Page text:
2. Nugent's kicks need to go out of the end zone.
3. Our punt or KO return teams need to break at least one for good yardage. If OSU allows Miami to win the field position battle, the game will be over by the half. If OSU wins the field position battle and Miami has to drive the ball 80 yards, 70 yards, etc. -- then OSU has a serious shot.
Some Buckeye fans may disagree, but the team that I would like to play the least out of the top 10 would still be OU. They are well coached. Their defense is extremely tough against the run (and bear in mind that Colorado is more proficient rushing than OSU this season). Now, their offense has made the transition from being so finesse that they should have dressed in lace uniforms with a teddy underneath to being such roughnecks that a crimson and cream burlap sack over a jock strap would do nicely. Oklahoma is going to be ready to play when it comes Bowl time, and I for one do not envy the team Washington State. Strangely enough I give the Cougars a good chance to win this contest because their strength is via the air, the Achilles heel of the OU defense this season.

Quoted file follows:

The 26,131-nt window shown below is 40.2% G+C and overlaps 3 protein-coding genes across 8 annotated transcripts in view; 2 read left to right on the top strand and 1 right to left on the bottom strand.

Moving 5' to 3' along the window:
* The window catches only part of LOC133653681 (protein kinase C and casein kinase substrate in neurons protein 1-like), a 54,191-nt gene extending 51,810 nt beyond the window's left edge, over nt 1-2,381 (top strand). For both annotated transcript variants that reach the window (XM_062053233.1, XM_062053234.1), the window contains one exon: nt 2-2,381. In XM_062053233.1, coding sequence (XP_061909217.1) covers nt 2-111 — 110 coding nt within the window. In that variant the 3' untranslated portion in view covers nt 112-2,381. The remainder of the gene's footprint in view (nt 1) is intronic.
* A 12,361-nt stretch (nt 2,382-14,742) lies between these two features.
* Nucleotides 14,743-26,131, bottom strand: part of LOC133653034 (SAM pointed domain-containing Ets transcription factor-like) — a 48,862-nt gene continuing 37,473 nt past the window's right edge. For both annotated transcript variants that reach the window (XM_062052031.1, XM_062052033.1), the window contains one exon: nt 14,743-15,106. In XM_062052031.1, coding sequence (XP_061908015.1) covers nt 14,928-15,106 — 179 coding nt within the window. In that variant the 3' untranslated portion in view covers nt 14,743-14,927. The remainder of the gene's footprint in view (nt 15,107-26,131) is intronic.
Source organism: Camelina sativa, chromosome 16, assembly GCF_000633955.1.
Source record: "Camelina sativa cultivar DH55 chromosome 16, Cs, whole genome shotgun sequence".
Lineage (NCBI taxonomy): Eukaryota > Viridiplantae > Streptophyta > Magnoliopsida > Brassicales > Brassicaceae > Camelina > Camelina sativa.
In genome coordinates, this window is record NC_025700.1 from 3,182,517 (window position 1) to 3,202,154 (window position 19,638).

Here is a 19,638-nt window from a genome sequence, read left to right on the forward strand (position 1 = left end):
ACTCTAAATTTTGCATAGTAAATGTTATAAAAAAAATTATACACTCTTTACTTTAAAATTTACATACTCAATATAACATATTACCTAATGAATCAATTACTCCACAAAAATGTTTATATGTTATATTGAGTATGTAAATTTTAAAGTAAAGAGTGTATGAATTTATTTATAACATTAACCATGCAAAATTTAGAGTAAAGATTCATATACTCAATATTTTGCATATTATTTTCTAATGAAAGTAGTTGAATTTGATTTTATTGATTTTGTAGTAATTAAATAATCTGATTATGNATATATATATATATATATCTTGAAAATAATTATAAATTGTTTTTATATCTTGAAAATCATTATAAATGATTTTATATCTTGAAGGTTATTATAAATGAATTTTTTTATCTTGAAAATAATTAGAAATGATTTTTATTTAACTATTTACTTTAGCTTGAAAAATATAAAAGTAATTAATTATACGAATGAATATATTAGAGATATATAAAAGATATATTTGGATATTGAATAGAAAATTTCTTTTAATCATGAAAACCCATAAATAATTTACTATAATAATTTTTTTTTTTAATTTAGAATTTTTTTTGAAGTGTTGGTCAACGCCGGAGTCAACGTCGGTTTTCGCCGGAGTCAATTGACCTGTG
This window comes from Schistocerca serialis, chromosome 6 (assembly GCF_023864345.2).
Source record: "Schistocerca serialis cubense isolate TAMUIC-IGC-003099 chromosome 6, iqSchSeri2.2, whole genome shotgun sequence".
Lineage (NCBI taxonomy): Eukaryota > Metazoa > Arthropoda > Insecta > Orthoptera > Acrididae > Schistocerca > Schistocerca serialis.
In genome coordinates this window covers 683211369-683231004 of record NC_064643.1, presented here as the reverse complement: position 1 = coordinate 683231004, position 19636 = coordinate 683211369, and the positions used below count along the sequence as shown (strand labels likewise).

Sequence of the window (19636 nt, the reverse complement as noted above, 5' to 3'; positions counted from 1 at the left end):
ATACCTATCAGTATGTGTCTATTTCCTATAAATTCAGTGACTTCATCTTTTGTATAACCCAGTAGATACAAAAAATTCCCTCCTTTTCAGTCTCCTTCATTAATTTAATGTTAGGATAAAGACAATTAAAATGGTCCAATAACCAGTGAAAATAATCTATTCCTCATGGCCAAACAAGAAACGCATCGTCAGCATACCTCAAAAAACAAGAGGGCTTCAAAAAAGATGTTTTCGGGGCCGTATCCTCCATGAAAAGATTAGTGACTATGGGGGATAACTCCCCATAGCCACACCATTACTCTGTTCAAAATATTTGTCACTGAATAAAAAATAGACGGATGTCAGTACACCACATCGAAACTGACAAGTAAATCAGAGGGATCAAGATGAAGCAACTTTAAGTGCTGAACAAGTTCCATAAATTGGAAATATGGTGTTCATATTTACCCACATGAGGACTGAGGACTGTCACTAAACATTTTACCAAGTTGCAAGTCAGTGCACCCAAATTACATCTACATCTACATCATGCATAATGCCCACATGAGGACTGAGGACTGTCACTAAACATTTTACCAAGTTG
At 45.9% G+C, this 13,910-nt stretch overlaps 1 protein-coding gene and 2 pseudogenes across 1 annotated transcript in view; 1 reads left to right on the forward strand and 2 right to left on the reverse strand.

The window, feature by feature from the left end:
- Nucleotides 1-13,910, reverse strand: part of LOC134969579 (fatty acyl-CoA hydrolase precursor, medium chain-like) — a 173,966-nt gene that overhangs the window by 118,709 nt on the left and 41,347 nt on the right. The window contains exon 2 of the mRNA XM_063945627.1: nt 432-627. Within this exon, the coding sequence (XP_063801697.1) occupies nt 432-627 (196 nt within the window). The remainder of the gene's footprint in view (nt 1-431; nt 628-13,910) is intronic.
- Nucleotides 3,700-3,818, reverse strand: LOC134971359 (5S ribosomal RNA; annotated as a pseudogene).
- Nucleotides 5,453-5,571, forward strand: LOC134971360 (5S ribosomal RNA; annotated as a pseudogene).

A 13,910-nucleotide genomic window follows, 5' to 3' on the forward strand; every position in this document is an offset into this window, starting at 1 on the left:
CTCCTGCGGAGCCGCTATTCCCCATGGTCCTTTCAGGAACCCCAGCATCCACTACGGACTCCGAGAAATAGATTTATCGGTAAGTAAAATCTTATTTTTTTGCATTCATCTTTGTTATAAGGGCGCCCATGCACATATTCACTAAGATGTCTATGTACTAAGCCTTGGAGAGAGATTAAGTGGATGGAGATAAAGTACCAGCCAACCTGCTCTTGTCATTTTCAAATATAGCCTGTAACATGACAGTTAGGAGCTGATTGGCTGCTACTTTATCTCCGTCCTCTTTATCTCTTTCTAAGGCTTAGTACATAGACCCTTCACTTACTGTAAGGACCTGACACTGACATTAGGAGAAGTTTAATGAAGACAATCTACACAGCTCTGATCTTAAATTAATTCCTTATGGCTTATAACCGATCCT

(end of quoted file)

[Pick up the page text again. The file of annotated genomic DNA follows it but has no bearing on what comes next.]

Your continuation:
The lineups I would have liked to see the most?
Sugar – OU and Georgia.
Great matchup. Georgia would pressure the OU defense through the air while the OU offense pressures the Georgia defense with their physical attack. On paper, this would look to be a great game with solid regional interest throughout the South and the Plains States. Stoops against Richt, Musa against Griffith, Hybel against Greene…
Rose – Iowa and Washington State
It would have been fitting for these two teams to meet up in the Rose. It would have preserved the traditional Pac Ten and Big Ten lineup while providing a potential barn burner of a game. Gesser vs. Banks and the Iowa physical defensive line against the physical Cougar front. A quick Hawkeye offensive line trying to fend off Rien Long and his buddies with Banks just an inch away from a long run down the field. Wow. What might have been.
Orange – USC and FSU
The old regime against the Johnny come latelies. The first meeting of these two in a long time (if ever). It had the potential to be a great football game if Rix and co. played like they did against Florida.